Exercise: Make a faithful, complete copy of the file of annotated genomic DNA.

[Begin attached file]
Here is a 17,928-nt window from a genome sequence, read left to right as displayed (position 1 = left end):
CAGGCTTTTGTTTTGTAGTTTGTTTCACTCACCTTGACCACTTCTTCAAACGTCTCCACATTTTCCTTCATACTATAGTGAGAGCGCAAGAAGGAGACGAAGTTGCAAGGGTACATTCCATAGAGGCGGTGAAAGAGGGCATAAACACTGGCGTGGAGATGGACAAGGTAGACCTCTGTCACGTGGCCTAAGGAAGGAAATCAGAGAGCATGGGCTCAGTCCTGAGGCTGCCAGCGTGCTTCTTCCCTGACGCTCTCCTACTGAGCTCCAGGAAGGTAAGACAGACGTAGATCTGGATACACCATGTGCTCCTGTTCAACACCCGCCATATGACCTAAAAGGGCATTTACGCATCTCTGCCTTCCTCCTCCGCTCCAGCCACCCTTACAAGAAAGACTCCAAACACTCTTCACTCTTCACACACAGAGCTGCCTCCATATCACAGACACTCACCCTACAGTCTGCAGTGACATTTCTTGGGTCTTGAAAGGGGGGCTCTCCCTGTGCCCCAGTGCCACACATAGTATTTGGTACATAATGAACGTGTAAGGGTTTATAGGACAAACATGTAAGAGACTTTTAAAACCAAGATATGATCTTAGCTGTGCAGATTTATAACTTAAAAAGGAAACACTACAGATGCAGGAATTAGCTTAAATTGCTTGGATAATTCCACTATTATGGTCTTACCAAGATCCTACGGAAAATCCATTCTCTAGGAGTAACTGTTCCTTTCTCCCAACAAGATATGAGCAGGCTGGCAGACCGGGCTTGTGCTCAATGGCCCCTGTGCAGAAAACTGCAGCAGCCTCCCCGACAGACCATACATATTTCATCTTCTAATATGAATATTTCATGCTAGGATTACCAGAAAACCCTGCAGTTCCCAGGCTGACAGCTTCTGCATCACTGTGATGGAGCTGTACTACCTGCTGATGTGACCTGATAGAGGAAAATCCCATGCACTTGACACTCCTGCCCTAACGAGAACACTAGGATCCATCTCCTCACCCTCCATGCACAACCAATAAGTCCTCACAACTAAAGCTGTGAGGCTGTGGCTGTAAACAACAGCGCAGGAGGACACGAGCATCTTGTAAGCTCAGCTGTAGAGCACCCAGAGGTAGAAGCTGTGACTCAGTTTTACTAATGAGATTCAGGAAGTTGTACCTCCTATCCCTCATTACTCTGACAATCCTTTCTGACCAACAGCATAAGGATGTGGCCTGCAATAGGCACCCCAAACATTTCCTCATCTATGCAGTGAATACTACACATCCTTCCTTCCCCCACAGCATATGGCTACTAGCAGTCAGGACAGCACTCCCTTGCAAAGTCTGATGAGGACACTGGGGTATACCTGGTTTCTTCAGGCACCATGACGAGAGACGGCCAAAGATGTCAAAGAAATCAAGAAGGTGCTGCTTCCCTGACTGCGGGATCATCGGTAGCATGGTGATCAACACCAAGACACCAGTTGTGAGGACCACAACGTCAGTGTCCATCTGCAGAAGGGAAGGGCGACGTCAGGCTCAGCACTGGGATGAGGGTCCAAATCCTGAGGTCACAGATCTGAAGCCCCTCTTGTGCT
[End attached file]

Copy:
Here is a 17,928-nt window from a genome sequence, read left to right as displayed (position 1 = left end):
CAGGCTTTTGTTTTGTAGTTTGTTTCACTCACCTTGACCACTTCTTCAAACGTCTCCACATTTTCCTTCATACTATAGTGAGAGCGCAAGAAGGAGACGAAGTTGCAAGGGTACATTCCATAGAGGCGGTGAAAGAGGGCATAAACACTGGCGTGGAGATGGACAAGGTAGACCTCTGTCACGTGGCCTAAGGAAGGAAATCAGAGAGCATGGGCTCAGTCCTGAGGCTGCCAGCGTGCTTCTTCCCTGACGCTCTCCTACTGAGCTCCAGGAAGGTAAGACAGACGTAGATCTGGATACACCATGTGCTCCTGTTCAACACCCGCCATATGACCTAAAAGGGCATTTACGCATCTCTGCCTTCCTCCTCCGCTCCAGCCACCCTTACAAGAAAGACTCCAAACACTCTTCACTCTTCACACACAGAGCTGCCTCCATATCACAGACACTCACCCTACAGTCTGCAGTGACATTTCTTGGGTCTTGAAAGGGGGGCTCTCCCTGTGCCCCAGTGCCACACATAGTATTTGGTACATAATGAACGTGTAAGGGTTTATAGGACAAACATGTAAGAGACTTTTAAAACCAAGATATGATCTTAGCTGTGCAGATTTATAACTTAAAAAGGAAACACTACAGATGCAGGAATTAGCTTAAATTGCTTGGATAATTCCACTATTATGGTCTTACCAAGATCCTACGGAAAATCCATTCTCTAGGAGTAACTGTTCCTTTCTCCCAACAAGATATGAGCAGGCTGGCAGACCGGGCTTGTGCTCAATGGCCCCTGTGCAGAAAACTGCAGCAGCCTCCCCGACAGACCATACATATTTCATCTTCTAATATGAATATTTCATGCTAGGATTACCAGAAAACCCTGCAGTTCCCAGGCTGACAGCTTCTGCATCACTGTGATGGAGCTGTACTACCTGCTGATGTGACCTGATAGAGGAAAATCCCATGCACTTGACACTCCTGCCCTAACGAGAACACTAGGATCCATCTCCTCACCCTCCATGCACAACCAATAAGTCCTCACAACTAAAGCTGTGAGGCTGTGGCTGTAAACAACAGCGCAGGAGGACACGAGCATCTTGTAAGCTCAGCTGTAGAGCACCCAGAGGTAGAAGCTGTGACTCAGTTTTACTAATGAGATTCAGGAAGTTGTACCTCCTATCCCTCATTACTCTGACAATCCTTTCTGACCAACAGCATAAGGATGTGGCCTGCAATAGGCACCCCAAACATTTCCTCATCTATGCAGTGAATACTACACATCCTTCCTTCCCCCACAGCATATGGCTACTAGCAGTCAGGACAGCACTCCCTTGCAAAGTCTGATGAGGACACTGGGGTATACCTGGTTTCTTCAGGCACCATGACGAGAGACGGCCAAAGATGTCAAAGAAATCAAGAAGGTGCTGCTTCCCTGACTGCGGGATCATCGGTAGCATGGTGATCAACACCAAGACACCAGTTGTGAGGACCACAACGTCAGTGTCCATCTGCAGAAGGGAAGGGCGACGTCAGGCTCAGCACTGGGATGAGGGTCCAAATCCTGAGGTCACAGATCTGAAGCCCCTCTTGTGCT